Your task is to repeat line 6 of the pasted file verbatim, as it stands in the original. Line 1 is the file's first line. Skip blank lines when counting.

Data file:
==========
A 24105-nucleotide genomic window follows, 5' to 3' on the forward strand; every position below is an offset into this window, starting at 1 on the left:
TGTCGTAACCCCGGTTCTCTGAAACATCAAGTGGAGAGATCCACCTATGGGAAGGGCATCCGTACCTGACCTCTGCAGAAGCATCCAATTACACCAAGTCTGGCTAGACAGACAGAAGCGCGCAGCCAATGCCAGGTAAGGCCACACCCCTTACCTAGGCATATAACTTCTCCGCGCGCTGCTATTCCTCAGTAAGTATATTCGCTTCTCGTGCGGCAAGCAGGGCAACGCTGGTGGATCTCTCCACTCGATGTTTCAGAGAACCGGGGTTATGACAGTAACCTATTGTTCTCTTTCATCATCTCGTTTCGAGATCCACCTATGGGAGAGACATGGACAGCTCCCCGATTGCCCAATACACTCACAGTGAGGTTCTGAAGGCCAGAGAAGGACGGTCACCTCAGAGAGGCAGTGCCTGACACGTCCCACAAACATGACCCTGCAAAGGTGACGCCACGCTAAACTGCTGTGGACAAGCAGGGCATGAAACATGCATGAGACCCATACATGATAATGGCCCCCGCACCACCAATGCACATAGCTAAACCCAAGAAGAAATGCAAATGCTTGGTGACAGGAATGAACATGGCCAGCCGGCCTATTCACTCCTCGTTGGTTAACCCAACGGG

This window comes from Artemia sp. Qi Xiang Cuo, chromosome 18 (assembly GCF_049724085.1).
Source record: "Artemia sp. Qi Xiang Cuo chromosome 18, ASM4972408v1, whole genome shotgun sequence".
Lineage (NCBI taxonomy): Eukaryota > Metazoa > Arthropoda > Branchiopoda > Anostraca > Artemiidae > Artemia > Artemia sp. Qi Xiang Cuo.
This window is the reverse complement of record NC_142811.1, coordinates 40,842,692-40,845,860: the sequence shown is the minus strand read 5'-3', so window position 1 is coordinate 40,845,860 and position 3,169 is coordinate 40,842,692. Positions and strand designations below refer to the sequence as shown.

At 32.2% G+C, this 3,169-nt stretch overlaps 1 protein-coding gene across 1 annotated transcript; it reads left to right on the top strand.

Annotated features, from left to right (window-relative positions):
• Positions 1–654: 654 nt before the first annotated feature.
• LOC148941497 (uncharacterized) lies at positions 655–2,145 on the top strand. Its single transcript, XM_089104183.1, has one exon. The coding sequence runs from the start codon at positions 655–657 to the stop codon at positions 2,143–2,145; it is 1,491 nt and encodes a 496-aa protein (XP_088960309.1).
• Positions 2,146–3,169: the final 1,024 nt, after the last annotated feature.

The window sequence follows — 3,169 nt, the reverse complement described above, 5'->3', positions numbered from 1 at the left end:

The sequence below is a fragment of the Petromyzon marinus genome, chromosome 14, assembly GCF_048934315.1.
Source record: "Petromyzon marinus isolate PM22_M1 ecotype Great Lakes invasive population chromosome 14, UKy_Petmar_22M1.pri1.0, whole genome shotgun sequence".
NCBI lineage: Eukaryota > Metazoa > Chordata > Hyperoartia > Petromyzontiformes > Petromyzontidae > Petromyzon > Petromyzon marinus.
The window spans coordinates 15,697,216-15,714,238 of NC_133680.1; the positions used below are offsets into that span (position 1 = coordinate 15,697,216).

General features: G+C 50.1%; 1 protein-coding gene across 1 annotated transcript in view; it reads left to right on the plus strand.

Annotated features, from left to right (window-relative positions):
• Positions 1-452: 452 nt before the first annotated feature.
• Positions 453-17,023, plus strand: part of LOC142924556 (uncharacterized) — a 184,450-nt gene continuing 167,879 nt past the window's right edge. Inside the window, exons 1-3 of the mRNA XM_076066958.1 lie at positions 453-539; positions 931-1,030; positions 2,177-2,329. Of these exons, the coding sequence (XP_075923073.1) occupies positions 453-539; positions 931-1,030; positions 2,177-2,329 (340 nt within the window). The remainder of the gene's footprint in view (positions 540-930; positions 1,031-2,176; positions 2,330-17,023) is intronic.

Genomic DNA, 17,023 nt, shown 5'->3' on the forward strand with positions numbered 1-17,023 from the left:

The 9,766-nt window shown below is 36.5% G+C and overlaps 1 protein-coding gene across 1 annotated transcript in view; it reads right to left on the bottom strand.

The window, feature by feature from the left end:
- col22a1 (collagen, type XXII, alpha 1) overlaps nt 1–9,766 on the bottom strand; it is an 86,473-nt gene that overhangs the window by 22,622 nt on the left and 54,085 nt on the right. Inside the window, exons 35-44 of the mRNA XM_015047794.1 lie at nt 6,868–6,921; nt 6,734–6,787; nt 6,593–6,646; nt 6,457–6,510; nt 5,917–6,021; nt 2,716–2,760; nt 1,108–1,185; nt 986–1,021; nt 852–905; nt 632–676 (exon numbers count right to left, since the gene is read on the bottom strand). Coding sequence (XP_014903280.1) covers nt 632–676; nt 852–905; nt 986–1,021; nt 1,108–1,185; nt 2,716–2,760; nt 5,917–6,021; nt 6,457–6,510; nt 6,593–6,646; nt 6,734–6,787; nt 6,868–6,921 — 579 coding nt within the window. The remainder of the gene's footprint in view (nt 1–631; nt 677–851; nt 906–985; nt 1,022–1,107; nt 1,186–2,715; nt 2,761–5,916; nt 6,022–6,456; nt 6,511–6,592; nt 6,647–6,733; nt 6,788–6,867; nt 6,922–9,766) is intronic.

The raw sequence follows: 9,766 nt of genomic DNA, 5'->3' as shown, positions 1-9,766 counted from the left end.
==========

This window is the reverse complement of record NC_142811.1, coordinates 40,842,692-40,845,860: the sequence shown is the minus strand read 5'-3', so window position 1 is coordinate 40,845,860 and position 3,169 is coordinate 40,842,692. Positions and strand designations below refer to the sequence as shown.